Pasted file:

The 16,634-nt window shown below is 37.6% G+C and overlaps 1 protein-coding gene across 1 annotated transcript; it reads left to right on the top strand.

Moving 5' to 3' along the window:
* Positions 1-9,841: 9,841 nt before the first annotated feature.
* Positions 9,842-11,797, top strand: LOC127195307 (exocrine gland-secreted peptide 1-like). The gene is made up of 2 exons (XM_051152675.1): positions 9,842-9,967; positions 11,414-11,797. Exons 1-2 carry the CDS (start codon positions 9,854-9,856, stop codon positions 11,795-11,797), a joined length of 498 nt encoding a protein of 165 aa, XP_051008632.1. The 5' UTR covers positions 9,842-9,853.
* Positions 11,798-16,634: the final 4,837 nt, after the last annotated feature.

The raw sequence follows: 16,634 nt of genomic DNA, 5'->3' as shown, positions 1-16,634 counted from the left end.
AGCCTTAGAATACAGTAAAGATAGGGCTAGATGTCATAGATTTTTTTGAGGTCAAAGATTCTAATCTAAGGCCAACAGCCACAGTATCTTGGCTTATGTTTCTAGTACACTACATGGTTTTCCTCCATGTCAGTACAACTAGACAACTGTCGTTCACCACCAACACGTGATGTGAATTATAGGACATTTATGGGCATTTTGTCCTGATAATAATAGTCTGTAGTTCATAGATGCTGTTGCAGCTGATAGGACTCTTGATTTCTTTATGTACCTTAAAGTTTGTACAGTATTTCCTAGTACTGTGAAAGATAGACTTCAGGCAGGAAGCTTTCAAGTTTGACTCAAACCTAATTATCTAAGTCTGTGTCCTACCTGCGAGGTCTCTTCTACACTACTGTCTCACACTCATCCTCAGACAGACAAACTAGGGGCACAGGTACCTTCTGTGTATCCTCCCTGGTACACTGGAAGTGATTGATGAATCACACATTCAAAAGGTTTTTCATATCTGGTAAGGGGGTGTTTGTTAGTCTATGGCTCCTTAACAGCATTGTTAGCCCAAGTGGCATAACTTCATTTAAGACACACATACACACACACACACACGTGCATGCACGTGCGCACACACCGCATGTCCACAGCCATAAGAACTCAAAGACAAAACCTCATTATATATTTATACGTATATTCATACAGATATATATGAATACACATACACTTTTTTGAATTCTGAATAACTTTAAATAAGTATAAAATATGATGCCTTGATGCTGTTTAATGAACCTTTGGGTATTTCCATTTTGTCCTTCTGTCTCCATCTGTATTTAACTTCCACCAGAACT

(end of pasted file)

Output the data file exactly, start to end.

The 16,634-nt window shown below is 37.6% G+C and overlaps 1 protein-coding gene across 1 annotated transcript; it reads left to right on the top strand.

Moving 5' to 3' along the window:
* Positions 1-9,841: 9,841 nt before the first annotated feature.
* Positions 9,842-11,797, top strand: LOC127195307 (exocrine gland-secreted peptide 1-like). The gene is made up of 2 exons (XM_051152675.1): positions 9,842-9,967; positions 11,414-11,797. Exons 1-2 carry the CDS (start codon positions 9,854-9,856, stop codon positions 11,795-11,797), a joined length of 498 nt encoding a protein of 165 aa, XP_051008632.1. The 5' UTR covers positions 9,842-9,853.
* Positions 11,798-16,634: the final 4,837 nt, after the last annotated feature.

The raw sequence follows: 16,634 nt of genomic DNA, 5'->3' as shown, positions 1-16,634 counted from the left end.
AGCCTTAGAATACAGTAAAGATAGGGCTAGATGTCATAGATTTTTTTGAGGTCAAAGATTCTAATCTAAGGCCAACAGCCACAGTATCTTGGCTTATGTTTCTAGTACACTACATGGTTTTCCTCCATGTCAGTACAACTAGACAACTGTCGTTCACCACCAACACGTGATGTGAATTATAGGACATTTATGGGCATTTTGTCCTGATAATAATAGTCTGTAGTTCATAGATGCTGTTGCAGCTGATAGGACTCTTGATTTCTTTATGTACCTTAAAGTTTGTACAGTATTTCCTAGTACTGTGAAAGATAGACTTCAGGCAGGAAGCTTTCAAGTTTGACTCAAACCTAATTATCTAAGTCTGTGTCCTACCTGCGAGGTCTCTTCTACACTACTGTCTCACACTCATCCTCAGACAGACAAACTAGGGGCACAGGTACCTTCTGTGTATCCTCCCTGGTACACTGGAAGTGATTGATGAATCACACATTCAAAAGGTTTTTCATATCTGGTAAGGGGGTGTTTGTTAGTCTATGGCTCCTTAACAGCATTGTTAGCCCAAGTGGCATAACTTCATTTAAGACACACATACACACACACACACACGTGCATGCACGTGCGCACACACCGCATGTCCACAGCCATAAGAACTCAAAGACAAAACCTCATTATATATTTATACGTATATTCATACAGATATATATGAATACACATACACTTTTTTGAATTCTGAATAACTTTAAATAAGTATAAAATATGATGCCTTGATGCTGTTTAATGAACCTTTGGGTATTTCCATTTTGTCCTTCTGTCTCCATCTGTATTTAACTTCCACCAGAACT